Preston Guild Hall could close next year warning

Preston Guild Hall
Image caption Preston Guild Hall opened in 1972

Preston City Council could end its annual £1m subsidy to Preston Guild Hall, throwing its future into doubt.

The council said the move was part of a package to save £3.6m over the next three years. It also proposes cutting 80 jobs and raising council tax by 2%.

Martyn Rawlinson, cabinet member for resources, said the authority could not continue paying the subsidy but it would be difficult to find a new owner.

A public consultation is taking place ahead of a meeting on 27 February.

Mr Rawlinson said the Guild Hall was very costly to run and the council faced a dilemma.

He said: "There are very few people out there, if any, who would want to take it on without a subsidy and that doesn't really meet our budget needs.

"We've got a real problem on our hands, we have to reduce the budget thanks to government cuts but we don't want to lose Preston's arts and culture hub."

Demolition option

He said closing the hall was a possibility when the subsidy ends on the 31 March 2015 but the council would look at all other options.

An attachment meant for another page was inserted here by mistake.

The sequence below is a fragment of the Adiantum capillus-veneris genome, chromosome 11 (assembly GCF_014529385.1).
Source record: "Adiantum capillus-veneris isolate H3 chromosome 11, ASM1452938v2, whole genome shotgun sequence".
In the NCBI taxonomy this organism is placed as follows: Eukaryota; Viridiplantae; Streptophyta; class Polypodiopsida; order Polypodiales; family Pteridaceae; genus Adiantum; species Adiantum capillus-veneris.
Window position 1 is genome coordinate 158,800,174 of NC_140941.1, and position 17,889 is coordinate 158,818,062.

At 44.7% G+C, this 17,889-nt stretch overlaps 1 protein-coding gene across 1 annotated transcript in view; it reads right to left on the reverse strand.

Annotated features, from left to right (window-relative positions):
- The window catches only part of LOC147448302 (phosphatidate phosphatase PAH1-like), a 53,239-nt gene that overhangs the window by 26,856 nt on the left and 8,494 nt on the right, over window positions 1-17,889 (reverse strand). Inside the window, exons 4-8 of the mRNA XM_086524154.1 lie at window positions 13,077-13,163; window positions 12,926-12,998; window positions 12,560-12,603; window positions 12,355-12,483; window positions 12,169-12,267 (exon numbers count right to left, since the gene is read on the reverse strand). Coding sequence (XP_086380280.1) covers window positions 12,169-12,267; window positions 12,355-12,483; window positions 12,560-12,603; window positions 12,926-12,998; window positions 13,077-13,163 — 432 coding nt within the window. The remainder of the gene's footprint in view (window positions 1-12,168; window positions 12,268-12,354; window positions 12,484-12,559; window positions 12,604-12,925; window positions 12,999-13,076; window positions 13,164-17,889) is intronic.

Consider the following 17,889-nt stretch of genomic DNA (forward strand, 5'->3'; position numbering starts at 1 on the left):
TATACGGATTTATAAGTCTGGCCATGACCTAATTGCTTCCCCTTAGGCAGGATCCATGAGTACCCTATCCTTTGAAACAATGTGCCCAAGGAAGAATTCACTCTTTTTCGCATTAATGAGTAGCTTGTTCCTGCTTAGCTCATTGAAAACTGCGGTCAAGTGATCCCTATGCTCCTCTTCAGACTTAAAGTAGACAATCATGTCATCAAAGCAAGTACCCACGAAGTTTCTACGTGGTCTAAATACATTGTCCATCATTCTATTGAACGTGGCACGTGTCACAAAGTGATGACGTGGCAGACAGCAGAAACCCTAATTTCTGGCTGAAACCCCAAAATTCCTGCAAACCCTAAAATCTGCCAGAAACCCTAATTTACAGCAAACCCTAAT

He said mothballing the hall would still cost the council £500,000 a year and would be a disaster for Preston.

Mr Rawlinson said demolition was also an option.

The Guild Hall opened in 1972 and, during the 1970s and 1980s, some of the biggest names in rock, including Led Zeppelin, David Bowie and Queen, played its Grand Hall, which was once the regular host of the UK Snooker Championships.

But a 2,000 capacity is now considered too small for many major bands and too big for smaller acts.

Council leader Peter Rankin said the council had done everything possible to protect services but the scale of the cuts it was facing meant all council services were going to be affected.

He added: "All I can say to the public and to the people losing their jobs is, if the money isn't there, the money isn't there."

Street cleaning, parks, pest control, and community support officers will be cut back during the next year, with cuts made across every service over the following two years.

Mr Rankin also said job cuts in 2017/18 could see compulsory redundancies.

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